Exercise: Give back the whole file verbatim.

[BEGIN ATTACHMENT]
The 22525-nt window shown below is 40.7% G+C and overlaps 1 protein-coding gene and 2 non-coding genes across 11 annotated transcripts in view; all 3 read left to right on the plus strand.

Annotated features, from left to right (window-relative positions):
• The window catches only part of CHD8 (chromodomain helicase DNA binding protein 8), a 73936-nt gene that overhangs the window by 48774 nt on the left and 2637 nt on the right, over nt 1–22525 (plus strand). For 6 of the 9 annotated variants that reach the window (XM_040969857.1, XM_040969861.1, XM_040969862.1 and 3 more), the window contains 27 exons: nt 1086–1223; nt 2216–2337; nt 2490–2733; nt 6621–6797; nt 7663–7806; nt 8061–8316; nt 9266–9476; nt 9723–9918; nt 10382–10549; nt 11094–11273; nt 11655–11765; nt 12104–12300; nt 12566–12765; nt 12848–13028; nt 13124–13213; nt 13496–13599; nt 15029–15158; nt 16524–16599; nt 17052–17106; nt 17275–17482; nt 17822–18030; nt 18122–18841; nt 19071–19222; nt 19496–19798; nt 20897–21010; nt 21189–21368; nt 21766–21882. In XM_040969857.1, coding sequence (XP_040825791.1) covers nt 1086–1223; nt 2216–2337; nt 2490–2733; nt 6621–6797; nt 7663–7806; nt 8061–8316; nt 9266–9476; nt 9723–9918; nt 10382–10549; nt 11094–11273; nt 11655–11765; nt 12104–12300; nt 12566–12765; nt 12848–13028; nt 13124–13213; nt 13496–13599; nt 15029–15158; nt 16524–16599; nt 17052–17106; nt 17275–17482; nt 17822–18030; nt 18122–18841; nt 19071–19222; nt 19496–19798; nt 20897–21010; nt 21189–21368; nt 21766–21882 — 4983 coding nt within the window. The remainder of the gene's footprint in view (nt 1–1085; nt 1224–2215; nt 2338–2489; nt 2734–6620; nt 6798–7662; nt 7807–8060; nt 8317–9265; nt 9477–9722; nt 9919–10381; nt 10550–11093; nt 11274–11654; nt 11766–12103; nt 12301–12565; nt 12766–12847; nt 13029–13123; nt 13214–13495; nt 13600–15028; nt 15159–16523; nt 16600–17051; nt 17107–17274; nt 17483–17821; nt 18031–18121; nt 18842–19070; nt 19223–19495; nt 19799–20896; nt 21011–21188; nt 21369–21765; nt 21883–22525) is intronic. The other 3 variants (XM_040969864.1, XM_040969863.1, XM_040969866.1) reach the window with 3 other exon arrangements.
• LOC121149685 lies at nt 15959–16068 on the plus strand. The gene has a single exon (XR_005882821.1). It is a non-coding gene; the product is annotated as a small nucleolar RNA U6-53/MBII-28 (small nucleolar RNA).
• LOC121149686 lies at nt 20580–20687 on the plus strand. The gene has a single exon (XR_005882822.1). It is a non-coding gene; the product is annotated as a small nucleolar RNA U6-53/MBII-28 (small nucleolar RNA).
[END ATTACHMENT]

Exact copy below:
The 22525-nt window shown below is 40.7% G+C and overlaps 1 protein-coding gene and 2 non-coding genes across 11 annotated transcripts in view; all 3 read left to right on the plus strand.

Annotated features, from left to right (window-relative positions):
• The window catches only part of CHD8 (chromodomain helicase DNA binding protein 8), a 73936-nt gene that overhangs the window by 48774 nt on the left and 2637 nt on the right, over nt 1–22525 (plus strand). For 6 of the 9 annotated variants that reach the window (XM_040969857.1, XM_040969861.1, XM_040969862.1 and 3 more), the window contains 27 exons: nt 1086–1223; nt 2216–2337; nt 2490–2733; nt 6621–6797; nt 7663–7806; nt 8061–8316; nt 9266–9476; nt 9723–9918; nt 10382–10549; nt 11094–11273; nt 11655–11765; nt 12104–12300; nt 12566–12765; nt 12848–13028; nt 13124–13213; nt 13496–13599; nt 15029–15158; nt 16524–16599; nt 17052–17106; nt 17275–17482; nt 17822–18030; nt 18122–18841; nt 19071–19222; nt 19496–19798; nt 20897–21010; nt 21189–21368; nt 21766–21882. In XM_040969857.1, coding sequence (XP_040825791.1) covers nt 1086–1223; nt 2216–2337; nt 2490–2733; nt 6621–6797; nt 7663–7806; nt 8061–8316; nt 9266–9476; nt 9723–9918; nt 10382–10549; nt 11094–11273; nt 11655–11765; nt 12104–12300; nt 12566–12765; nt 12848–13028; nt 13124–13213; nt 13496–13599; nt 15029–15158; nt 16524–16599; nt 17052–17106; nt 17275–17482; nt 17822–18030; nt 18122–18841; nt 19071–19222; nt 19496–19798; nt 20897–21010; nt 21189–21368; nt 21766–21882 — 4983 coding nt within the window. The remainder of the gene's footprint in view (nt 1–1085; nt 1224–2215; nt 2338–2489; nt 2734–6620; nt 6798–7662; nt 7807–8060; nt 8317–9265; nt 9477–9722; nt 9919–10381; nt 10550–11093; nt 11274–11654; nt 11766–12103; nt 12301–12565; nt 12766–12847; nt 13029–13123; nt 13214–13495; nt 13600–15028; nt 15159–16523; nt 16600–17051; nt 17107–17274; nt 17483–17821; nt 18031–18121; nt 18842–19070; nt 19223–19495; nt 19799–20896; nt 21011–21188; nt 21369–21765; nt 21883–22525) is intronic. The other 3 variants (XM_040969864.1, XM_040969863.1, XM_040969866.1) reach the window with 3 other exon arrangements.
• LOC121149685 lies at nt 15959–16068 on the plus strand. The gene has a single exon (XR_005882821.1). It is a non-coding gene; the product is annotated as a small nucleolar RNA U6-53/MBII-28 (small nucleolar RNA).
• LOC121149686 lies at nt 20580–20687 on the plus strand. The gene has a single exon (XR_005882822.1). It is a non-coding gene; the product is annotated as a small nucleolar RNA U6-53/MBII-28 (small nucleolar RNA).